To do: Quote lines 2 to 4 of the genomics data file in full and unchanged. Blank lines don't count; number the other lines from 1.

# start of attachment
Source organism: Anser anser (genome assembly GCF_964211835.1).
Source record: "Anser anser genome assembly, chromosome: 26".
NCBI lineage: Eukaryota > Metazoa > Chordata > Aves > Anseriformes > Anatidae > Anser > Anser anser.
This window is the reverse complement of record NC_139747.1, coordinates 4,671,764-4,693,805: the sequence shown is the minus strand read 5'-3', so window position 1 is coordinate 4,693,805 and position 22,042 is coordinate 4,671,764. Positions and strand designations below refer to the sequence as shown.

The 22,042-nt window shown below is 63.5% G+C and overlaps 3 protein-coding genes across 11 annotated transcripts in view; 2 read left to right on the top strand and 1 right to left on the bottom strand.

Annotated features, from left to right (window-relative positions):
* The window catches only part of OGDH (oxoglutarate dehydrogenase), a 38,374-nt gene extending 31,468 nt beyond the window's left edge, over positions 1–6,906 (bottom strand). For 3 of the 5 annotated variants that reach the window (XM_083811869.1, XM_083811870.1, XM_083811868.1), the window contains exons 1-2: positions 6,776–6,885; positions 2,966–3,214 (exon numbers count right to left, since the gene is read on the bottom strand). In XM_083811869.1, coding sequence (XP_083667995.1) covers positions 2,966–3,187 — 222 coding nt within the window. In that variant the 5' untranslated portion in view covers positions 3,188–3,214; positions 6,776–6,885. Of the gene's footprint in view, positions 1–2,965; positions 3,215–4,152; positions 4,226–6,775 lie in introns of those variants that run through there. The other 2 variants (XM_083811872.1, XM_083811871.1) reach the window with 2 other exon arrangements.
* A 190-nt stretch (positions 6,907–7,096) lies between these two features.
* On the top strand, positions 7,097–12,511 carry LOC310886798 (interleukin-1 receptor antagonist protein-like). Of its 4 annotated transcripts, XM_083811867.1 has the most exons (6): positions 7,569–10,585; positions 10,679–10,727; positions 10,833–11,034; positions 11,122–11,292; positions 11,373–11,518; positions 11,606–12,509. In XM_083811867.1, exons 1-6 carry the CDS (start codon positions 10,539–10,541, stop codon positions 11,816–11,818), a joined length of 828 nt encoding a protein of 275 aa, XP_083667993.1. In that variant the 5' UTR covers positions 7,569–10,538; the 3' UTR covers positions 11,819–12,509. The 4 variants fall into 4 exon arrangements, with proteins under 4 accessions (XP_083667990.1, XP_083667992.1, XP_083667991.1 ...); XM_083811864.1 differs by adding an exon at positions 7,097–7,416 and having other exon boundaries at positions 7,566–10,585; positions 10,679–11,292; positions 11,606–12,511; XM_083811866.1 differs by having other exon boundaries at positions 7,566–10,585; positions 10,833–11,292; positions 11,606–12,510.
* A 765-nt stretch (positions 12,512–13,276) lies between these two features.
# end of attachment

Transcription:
Source record: "Anser anser genome assembly, chromosome: 26".
NCBI lineage: Eukaryota > Metazoa > Chordata > Aves > Anseriformes > Anatidae > Anser > Anser anser.
This window is the reverse complement of record NC_139747.1, coordinates 4,671,764-4,693,805: the sequence shown is the minus strand read 5'-3', so window position 1 is coordinate 4,693,805 and position 22,042 is coordinate 4,671,764. Positions and strand designations below refer to the sequence as shown.